Instead I worked till about 2AM, then threw on my heavy English wool overcoat, a shearling cap, my boots and gloves and walked with Whiskey (who needs no such accoutrements) up to the friendly confines of the Tempus Fugit.
The man on the radio said temperatures were going down to the low teens. But I was wrapped against the elements and they bother neither me nor Whiskey not a whit. In short order I had leaped the piles of snow at nearly every corner and was peregrinating my way through various hallways, stairways and doorways to the felicitous incandescence of the age-old place.
I removed Whiskey's leash and hung my gear up on an old oaken coat-rack. Mine was the only coat there, the only thing hanging there, save for an old-style policeman's hat which is there, I suppose, as a decoy to discourage rough-housing and other miscreance of the type that so often arises in drinking establishments.
Like the great Dodger's short stop, Pee Wee Reese, the bartender was out from around the bar with a small wooden bowl of crisp cold water for Whiskey, and in a trice he was back behind the mahogany, pulling me, in a six-ounce juice glass, a Pike's Ale (the ALE that won for YALE!)
I rested my unmentionables on my usual stool, one in from the end, and drained my suds like a Bedouin at an oasis after a long trip through the Great Sand Desert.
The bartender read my empty as an alert and with hands moving as fast as wild birds, swooped my glass away and drew me another amber, placing it like a space-craft landing atop a small cardboard coaster embossed with the logo of the Tempus Fugit.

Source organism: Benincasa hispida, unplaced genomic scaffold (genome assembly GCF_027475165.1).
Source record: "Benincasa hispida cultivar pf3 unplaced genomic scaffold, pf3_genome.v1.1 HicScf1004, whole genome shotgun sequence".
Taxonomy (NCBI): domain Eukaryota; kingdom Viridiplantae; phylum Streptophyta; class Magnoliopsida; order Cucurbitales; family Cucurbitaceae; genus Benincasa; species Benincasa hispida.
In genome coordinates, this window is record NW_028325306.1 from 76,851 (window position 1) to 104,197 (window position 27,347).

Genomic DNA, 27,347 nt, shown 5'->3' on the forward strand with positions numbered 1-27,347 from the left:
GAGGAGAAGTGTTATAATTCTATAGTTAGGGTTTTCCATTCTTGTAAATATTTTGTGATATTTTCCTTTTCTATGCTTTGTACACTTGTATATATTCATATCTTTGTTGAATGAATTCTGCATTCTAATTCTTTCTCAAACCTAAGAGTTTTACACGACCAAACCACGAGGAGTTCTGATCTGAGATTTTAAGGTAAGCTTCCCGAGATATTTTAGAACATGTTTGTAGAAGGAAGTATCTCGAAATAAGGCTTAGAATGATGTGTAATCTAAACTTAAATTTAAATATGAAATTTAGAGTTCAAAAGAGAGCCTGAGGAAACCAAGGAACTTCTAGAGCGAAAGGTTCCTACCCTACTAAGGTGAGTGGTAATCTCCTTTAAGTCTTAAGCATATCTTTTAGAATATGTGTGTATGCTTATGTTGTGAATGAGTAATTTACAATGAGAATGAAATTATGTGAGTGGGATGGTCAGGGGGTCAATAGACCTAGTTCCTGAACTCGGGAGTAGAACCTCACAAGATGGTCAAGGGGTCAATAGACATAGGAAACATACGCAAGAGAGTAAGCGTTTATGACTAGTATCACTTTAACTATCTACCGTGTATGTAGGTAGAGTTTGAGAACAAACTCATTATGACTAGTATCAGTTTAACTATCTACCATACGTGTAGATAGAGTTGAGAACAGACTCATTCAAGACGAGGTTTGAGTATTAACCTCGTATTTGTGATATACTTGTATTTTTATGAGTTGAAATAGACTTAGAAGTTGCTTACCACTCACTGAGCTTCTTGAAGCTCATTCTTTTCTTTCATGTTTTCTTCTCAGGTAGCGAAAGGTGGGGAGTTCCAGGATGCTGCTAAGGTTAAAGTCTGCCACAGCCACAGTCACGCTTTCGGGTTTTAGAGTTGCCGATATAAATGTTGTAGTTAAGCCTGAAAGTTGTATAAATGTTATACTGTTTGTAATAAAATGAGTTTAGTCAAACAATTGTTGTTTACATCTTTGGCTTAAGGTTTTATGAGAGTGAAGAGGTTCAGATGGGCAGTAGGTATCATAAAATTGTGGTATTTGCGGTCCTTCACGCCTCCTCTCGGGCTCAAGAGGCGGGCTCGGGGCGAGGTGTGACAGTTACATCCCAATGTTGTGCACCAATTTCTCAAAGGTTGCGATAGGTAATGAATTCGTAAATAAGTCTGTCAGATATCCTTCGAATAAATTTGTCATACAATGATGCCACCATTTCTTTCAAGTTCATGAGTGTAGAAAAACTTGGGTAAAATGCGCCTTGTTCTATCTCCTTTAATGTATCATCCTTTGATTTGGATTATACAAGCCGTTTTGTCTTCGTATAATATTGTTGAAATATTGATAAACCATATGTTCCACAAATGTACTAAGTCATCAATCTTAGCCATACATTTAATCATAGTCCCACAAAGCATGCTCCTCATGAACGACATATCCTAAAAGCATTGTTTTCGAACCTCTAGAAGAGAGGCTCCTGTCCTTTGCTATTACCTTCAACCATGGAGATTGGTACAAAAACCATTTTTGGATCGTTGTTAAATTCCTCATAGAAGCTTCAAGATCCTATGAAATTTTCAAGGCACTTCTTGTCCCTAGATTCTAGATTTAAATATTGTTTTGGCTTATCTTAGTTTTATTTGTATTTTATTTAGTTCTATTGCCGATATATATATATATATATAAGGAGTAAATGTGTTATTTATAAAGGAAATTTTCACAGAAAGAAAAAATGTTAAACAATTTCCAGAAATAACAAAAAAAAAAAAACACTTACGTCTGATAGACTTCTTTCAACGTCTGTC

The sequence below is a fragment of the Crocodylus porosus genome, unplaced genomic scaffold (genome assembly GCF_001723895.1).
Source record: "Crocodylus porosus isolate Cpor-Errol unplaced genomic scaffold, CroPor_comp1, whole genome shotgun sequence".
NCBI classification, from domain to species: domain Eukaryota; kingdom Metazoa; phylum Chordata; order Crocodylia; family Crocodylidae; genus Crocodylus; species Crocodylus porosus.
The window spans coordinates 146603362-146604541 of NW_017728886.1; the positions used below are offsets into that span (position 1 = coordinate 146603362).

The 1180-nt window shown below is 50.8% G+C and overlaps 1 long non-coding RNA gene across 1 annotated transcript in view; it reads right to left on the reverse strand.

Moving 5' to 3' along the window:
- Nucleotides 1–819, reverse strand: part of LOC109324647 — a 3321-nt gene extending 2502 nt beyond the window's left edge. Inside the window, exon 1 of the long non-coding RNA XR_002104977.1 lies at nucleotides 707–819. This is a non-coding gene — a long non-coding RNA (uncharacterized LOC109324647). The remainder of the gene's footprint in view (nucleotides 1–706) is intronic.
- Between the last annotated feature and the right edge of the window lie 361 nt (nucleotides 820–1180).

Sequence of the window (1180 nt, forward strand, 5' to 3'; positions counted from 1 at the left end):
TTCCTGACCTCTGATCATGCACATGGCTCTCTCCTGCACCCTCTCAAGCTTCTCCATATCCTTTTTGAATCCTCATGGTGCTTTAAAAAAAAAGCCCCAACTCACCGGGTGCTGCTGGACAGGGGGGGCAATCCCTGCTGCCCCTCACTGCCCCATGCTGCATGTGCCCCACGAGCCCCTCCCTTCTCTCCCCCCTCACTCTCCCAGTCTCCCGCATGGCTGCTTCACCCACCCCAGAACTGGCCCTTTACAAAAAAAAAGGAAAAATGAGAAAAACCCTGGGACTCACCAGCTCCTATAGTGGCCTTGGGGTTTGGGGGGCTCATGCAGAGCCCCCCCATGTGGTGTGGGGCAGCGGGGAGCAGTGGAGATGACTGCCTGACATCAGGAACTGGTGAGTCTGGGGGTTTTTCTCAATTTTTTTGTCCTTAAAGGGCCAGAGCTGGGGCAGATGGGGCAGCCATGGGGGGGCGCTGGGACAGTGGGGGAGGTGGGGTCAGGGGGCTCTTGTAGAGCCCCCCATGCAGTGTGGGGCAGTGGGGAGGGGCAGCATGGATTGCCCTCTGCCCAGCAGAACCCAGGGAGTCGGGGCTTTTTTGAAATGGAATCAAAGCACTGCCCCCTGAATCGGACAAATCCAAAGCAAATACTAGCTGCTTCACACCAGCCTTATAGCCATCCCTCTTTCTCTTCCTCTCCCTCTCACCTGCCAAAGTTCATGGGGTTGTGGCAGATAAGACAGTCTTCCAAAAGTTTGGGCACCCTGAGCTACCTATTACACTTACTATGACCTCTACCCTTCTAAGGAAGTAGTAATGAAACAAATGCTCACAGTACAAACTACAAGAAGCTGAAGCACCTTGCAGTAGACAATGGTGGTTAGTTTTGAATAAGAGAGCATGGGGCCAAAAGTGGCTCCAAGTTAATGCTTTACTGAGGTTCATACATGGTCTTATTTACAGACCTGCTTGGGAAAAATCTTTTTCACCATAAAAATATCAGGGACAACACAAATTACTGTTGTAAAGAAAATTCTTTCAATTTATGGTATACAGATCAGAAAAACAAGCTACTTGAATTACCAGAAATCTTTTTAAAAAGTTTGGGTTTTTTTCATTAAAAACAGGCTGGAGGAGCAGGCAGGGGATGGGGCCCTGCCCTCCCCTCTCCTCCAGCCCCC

|A coaster from the Tempus Fugit. (Artist's rendering.)|
"2017 is upon us," the bartender said with some gravity.
"As is the apocalypse," I responded in kind.
"Perhaps the only thing that can save us from that man--whom I will call 'Clockwork Orange'--is the gift of laughter.
"You are my Scaramouche." I said. "You were born with a gift of laughter and a sense that the world was mad."
"More than a sense that the world is mad, my friend. A firm conviction based on all I have read, seen and heard."
"There's no laughter there."
"Apropos of nothing, then here is my laughter for the evening: A great Orangutang was sitting in his cage at the local zoo. He was reading two books."
"Two books," I interjected dumbly.
"Yes, Darwin's 'Origin of the Species' and the 'Bible.'"
"Not bad choices. Though I've always found Darwin a difficult read."
"Nonetheless, the zoo-keeper asked him why he was reading those particular tomes."
The bartender grabbed my empty and pulled me a third Pike's. He slid over a small bowl of salted Spanish peanuts. I returned volley and pushed them away.
"'I am reading them,' said the great ape, 'to discover if I am my brother's keeper or my keeper's brother."
I snorted Pike's through my nose.
"Take care of your brothers," he said, wiping clean the surface of the mahogany. "That's tonight's sermon."
I rose from my seat and dressed against the bitter cold of the outside.
I pushed two twenties his way, which he pushed back.
"On me, brother."
Whiskey and I walked home. Slowly.